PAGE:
Okay, look, I dont want to exaggerate the power of the Bonus Step. There are of course, many roads headed the same direction, mostly outside the war zone, and I don’t want to patronize you – there are a lot of under-currents in families that could sabbotage you. Let’s say one of your kids has a “special” relationship with Daddy. The Bonus Step isn’t going to help you – it’s not Daddy’s guts the “other” one’s gonna hate. But ingnoring these minefields for the moment, let’s just get on with it:
In the wake of the sentencing, you will be expected to release the prisoners, but make sure they know that they are still on parole, so when you return to the kitchen table to resume supper or homework, you can work on rehabilitation.
United by the common enemy – me – they are fertile ground. I ease in to my sermon with something hackneyed like, “You two had better think long and hard about how you treat each other.”
Then I dive in to the action:
Because when your luck runs out, kiddo, who do you reckon is going to be there for you, huh? Huh? Remember when William fought off that pack of six year-olds at Aquatots for you Russell? Or when Russell saved you from drowning in the reservoir at Oupa’s farm, William?
Now, I know you’re thinking, Damn! I got nothin’. Well, neither do I. In reality, a desperate Russell had run behind William’s back in the driveway and started shoving him towards the gang of six year-olds slouched against the garage door, yelping, “Hit them William! Hit them! They called me a dork.” Even though he was wearing his Batman speedo, William, I’m sorry to say, did nothing. Nothing.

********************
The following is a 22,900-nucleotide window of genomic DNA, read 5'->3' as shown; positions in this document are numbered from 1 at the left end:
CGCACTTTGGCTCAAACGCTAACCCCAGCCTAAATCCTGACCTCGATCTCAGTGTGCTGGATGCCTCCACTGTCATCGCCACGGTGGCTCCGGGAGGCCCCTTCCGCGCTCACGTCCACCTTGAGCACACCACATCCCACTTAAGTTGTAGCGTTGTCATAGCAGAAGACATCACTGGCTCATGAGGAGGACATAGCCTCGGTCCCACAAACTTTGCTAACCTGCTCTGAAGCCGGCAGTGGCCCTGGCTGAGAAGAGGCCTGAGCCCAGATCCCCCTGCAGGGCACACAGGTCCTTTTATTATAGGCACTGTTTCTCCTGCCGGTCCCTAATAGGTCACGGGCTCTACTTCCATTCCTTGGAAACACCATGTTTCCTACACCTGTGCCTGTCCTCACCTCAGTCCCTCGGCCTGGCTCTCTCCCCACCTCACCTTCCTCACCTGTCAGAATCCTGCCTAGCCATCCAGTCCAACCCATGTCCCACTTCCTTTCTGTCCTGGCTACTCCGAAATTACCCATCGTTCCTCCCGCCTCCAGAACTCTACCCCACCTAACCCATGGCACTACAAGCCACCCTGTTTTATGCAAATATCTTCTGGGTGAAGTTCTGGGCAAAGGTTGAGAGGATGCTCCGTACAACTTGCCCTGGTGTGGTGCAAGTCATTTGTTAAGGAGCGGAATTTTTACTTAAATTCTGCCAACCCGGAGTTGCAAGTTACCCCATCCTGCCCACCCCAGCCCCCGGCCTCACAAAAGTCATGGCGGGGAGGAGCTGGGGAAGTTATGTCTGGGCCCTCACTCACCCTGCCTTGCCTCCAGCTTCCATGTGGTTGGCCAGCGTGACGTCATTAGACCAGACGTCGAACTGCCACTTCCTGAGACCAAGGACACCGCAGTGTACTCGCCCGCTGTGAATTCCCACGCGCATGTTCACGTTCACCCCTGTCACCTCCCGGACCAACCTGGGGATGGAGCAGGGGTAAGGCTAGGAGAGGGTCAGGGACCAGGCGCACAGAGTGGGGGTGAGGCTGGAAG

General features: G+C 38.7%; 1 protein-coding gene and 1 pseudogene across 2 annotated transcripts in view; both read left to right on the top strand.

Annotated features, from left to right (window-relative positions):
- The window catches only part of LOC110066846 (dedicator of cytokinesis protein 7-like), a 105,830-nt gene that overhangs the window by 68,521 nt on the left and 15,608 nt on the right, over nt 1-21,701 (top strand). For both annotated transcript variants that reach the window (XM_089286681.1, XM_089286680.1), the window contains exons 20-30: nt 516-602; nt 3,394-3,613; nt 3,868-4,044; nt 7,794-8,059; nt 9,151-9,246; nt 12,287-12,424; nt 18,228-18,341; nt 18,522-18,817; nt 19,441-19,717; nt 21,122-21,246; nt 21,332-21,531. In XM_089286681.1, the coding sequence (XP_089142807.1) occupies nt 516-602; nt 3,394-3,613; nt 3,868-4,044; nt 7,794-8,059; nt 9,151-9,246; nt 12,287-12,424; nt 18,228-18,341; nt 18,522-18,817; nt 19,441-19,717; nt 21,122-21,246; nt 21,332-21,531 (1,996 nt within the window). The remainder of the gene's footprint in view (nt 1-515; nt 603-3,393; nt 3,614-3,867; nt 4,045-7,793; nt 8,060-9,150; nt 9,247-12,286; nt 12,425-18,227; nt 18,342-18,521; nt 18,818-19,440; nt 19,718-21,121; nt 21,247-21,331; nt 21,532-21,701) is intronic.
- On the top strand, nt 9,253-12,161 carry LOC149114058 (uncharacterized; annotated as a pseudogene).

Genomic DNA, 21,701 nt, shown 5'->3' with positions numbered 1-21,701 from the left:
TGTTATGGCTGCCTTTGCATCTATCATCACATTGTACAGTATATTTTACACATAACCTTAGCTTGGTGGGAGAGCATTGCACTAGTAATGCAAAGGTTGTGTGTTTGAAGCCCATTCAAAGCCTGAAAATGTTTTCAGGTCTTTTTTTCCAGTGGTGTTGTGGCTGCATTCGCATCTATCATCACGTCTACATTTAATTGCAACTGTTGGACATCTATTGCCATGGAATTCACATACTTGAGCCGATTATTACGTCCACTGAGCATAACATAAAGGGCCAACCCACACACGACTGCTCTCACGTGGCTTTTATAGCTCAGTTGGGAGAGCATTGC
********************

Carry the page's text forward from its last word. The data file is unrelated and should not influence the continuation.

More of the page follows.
But I don’t even suffer a twinge of guilt for massaging the truth – memory is anyway an unreliable, self-serving historian. We all go through life indelibly tattooed with memories of events that did not happen the way we remember them. So what if this serves my interests? It’s always better in my extensive experience to take an actual incident from the reasonably distant past of which there is dim recall and pimp it up. You have got to make out that they already are what you want them to be.
That one little nugget from Ilze van der Merwe at Bella Vida is a debt I can never repay. Whatever great human quality you are trying to instil in your wretched excuse for one – courage, compassion, whatever – you’ve got to make them believe that they already possess it. Ilze doesn’t put it quite so crudely, but kids fuck up 99% of the time – you have to remember the other 1%. Wrack your brains for something, big it up and then use it as a spring board.
If your kid’s a little slow, you can underscore the point with a punch-line like: “And William, I’m not sure if Russell would save you again from that reservoir now that you’ve ripped up his Renaldo from his soccer card album.”
But I think it’s best to leave that implied and just move forward:
“And down the road, guys, who do you think you’re going to be able to count on when things get real bad, hmm? When you’ve been arrested Russell, and you’ve got one phone call before they lock you up in the holding cells with a dude called Bubba. Who are you going to call? Not me. ‘Cos I’ll be dead. You know it’s your brother’s number you’re going to punch in to that pay phone. No-one else is going to come down and put up the bail money to save you from Bubba, who by the way, still has his flick knife which he hid in his butt crack during the body search. If I was you, I’d keep William sweet.”
Now you are probably thinking that it’s because I’m a writer that I can just concoct these elaborate fantasies. Not so. We all cast ourselves as the flawed but noble heroes of our own life stories, edit out the boring bits and sell ourselves the thumping good fiction. Story-telling is in our DNA. So go on, tell ‘em they’re heroes, now fighting baddies, not to save the world, but their brother. Let them own it – you won’t believe how pumped up my two get with something like this:
“And William, when it’s three a.m. and you’ve just lost a poker game in a hotel in Hilbrow owned by a Nigerian slumlord and now you can’t pay, just try calling [insert particularly flaky friend’s name]. Let’s see if he’ll pawn his Citigolf at an all-night pawn dealer and then come down with a fist full of cash to save your ass. But you know who will? Yeah, you already know the answer.”
“My brother, that’s who.”
— Peace be with you. Amen —